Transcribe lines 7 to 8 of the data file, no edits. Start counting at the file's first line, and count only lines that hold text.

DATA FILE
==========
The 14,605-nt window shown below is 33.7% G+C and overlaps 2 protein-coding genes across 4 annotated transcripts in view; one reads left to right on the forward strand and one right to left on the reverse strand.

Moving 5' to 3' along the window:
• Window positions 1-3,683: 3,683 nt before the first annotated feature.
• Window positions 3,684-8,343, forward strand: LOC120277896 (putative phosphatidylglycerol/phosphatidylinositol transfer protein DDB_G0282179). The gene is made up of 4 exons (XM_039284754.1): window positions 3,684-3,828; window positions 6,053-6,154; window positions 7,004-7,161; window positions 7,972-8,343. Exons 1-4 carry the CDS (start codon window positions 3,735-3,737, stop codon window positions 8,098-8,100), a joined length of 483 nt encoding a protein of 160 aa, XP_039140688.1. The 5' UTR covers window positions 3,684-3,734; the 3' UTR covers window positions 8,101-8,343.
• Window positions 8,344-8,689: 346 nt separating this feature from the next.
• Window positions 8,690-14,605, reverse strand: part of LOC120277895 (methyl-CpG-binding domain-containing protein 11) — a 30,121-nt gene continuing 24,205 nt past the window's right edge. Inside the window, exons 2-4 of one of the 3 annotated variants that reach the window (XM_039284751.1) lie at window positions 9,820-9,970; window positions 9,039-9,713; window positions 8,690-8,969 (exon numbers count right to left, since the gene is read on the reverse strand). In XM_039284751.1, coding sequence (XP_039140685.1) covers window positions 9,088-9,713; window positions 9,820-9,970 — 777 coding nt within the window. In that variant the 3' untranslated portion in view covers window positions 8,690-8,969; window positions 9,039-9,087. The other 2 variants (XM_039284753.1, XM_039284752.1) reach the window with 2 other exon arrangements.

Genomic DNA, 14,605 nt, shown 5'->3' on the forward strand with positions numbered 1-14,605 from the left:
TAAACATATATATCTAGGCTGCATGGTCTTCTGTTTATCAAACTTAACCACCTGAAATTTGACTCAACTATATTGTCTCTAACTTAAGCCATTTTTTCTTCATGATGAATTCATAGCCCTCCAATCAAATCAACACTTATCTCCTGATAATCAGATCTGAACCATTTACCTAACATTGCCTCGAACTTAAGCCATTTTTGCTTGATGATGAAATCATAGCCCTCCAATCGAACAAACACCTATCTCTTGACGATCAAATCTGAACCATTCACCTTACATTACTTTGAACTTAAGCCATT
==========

Genomic DNA, 14,605 nt, shown 5'->3' on the forward strand with positions numbered 1-14,605 from the left:
TAAACATATATATCTAGGCTGCATGGTCTTCTGTTTATCAAACTTAACCACCTGAAATTTGACTCAACTATATTGTCTCTAACTTAAGCCATTTTTTCTTCATGATGAATTCATAGCCCTCCAATCAAATCAACACTTATCTCCTGATAATCAGATCTGAACCATTTACCTAACATTGCCTCGAACTTAAGCCATTTTTGCTTGATGATGAAATCATAGCCCTCCAATCGAACAAACACCTATCTCTTGACGATCAAATCTGAACCATTCACCTTACATTACTTTGAACTTAAGCCATT